Transient and persistent dendritic spines in the neocortex in vivo

Anthony J G D Holtmaat, Joshua T. Trachtenberg, Linda Wilbrecht, Gordon M. Shepherd, Xiaoqun Zhang, Graham W. Knott, Karel Svoboda*

*Corresponding author for this work

Research output: Contribution to journalArticlepeer-review

798 Scopus citations

Abstract

Dendritic spines were imaged over days to months in the apical tufts of neocortical pyramidal neurons (layers 5 and 2/3) in vivo. A fraction of thin spines appeared and disappeared over a few days, while most thick spines persisted for months. In the somatosensory cortex, from postnatal day (PND) 16 to PND 25 spine retractions exceeded additions, resulting in a net loss of spines. The fraction of persistent spines (lifetime ≥ 8 days) grew gradually during development and into adulthood (PND 16-25, 35%; PND 35-80, 54%; PND 80-120, 66%; PND 175-225, 73%), providing evidence that synaptic circuits continue to stabilize even in the adult brain, long after the closure of known critical periods. In 6-month-old mice, spines turn over more slowly in visual compared to somatosensory cortex, possibly reflecting differences in the capacity for experience-dependent plasticity in these brain regions.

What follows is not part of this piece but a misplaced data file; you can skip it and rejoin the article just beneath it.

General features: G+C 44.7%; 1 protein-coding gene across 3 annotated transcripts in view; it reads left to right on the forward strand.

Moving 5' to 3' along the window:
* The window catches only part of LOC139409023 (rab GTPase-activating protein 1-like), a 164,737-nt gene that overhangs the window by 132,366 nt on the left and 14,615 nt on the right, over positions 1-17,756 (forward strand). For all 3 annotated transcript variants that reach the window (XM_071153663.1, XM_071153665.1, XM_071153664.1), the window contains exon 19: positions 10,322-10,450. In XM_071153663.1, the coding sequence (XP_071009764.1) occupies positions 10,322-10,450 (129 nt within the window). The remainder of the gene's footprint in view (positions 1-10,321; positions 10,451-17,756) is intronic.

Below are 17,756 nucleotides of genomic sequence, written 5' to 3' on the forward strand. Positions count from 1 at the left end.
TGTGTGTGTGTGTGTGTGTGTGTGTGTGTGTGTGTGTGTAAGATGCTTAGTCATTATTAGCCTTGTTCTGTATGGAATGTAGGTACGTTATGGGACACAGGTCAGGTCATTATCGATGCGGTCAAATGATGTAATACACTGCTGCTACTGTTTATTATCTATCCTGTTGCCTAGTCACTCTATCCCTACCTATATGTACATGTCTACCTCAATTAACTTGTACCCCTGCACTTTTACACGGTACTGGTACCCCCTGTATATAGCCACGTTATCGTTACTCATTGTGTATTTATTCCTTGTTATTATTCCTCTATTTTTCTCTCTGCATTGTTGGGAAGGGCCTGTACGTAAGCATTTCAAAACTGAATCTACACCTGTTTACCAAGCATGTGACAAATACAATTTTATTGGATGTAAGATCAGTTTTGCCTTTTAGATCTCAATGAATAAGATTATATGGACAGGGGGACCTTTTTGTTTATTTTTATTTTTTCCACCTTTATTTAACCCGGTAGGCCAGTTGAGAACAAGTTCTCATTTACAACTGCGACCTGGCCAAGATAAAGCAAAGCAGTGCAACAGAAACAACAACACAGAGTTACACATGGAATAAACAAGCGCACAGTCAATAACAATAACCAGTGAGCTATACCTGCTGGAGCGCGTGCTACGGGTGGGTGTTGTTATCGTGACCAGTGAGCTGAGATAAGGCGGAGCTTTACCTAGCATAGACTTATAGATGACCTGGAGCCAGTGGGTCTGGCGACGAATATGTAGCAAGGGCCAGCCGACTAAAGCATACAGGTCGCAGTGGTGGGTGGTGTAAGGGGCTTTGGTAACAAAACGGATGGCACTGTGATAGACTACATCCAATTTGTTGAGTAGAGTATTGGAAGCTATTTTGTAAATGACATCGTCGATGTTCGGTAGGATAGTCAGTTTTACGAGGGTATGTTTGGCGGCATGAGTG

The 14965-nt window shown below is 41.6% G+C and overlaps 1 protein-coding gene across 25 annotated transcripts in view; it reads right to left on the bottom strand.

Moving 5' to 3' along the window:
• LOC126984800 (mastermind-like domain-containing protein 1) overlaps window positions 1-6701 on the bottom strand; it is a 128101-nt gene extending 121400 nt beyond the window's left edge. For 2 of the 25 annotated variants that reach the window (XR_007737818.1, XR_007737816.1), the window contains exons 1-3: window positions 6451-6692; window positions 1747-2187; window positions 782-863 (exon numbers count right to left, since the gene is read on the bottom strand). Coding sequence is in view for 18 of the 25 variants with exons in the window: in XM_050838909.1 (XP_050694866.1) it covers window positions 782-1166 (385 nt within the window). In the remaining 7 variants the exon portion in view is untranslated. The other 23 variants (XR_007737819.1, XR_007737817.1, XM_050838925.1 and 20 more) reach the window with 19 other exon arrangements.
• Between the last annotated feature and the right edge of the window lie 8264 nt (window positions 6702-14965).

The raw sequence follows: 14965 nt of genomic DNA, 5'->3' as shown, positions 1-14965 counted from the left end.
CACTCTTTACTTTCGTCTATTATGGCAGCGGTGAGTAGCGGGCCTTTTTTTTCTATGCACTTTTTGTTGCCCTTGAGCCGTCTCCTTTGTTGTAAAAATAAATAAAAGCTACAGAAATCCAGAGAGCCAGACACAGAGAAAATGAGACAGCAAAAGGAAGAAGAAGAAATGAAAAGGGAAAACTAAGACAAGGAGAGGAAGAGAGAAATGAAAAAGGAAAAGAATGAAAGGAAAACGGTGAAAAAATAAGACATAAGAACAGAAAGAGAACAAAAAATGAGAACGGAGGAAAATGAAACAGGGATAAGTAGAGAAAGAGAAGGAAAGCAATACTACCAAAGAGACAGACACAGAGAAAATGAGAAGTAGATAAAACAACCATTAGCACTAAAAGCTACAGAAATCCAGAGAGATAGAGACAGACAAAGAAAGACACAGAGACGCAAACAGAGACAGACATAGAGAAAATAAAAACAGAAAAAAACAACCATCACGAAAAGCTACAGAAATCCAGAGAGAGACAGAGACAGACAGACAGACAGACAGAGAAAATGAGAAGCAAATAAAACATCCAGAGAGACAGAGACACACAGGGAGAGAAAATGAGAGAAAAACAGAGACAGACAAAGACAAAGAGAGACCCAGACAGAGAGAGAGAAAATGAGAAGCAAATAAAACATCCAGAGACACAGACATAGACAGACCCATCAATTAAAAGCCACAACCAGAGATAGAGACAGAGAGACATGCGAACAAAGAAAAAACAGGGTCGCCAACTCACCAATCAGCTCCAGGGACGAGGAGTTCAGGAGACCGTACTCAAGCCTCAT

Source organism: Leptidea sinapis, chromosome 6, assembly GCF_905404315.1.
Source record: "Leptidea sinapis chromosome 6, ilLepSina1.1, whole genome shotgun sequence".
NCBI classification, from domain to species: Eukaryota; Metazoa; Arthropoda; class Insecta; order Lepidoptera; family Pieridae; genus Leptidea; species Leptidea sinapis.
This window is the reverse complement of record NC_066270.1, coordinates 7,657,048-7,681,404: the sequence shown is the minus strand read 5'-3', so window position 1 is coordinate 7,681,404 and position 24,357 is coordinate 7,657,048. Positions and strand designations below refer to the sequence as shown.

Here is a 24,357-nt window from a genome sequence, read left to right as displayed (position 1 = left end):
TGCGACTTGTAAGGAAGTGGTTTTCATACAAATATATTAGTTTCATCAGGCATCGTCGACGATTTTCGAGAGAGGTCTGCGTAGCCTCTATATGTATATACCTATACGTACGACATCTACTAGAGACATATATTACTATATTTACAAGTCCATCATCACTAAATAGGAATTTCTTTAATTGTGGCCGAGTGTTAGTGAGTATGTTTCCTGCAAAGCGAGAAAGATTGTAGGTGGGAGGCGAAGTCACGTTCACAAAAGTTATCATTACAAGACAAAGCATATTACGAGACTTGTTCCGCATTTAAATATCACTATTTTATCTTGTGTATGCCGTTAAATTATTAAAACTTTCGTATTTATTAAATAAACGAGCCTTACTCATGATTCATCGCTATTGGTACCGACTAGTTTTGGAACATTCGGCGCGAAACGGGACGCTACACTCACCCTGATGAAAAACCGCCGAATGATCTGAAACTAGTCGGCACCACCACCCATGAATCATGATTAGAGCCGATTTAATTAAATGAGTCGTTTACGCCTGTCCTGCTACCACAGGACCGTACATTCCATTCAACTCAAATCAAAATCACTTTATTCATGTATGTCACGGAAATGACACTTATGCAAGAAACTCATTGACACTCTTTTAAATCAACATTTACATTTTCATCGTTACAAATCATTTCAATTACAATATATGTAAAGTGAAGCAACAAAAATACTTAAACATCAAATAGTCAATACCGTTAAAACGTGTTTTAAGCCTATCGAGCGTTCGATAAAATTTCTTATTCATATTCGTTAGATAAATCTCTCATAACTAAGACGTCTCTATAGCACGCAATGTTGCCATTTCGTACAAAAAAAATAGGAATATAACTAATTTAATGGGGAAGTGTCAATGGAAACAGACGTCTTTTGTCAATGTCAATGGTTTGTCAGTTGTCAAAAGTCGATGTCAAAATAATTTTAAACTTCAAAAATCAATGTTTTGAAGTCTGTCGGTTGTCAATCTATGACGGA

Original languageEnglish (US)
Pages (from-to)279-291
Number of pages13
JournalNeuron
Volume45
Issue number2
DOIs
StatePublished - Jan 20 2005

ASJC Scopus subject areas

  • Neuroscience(all)

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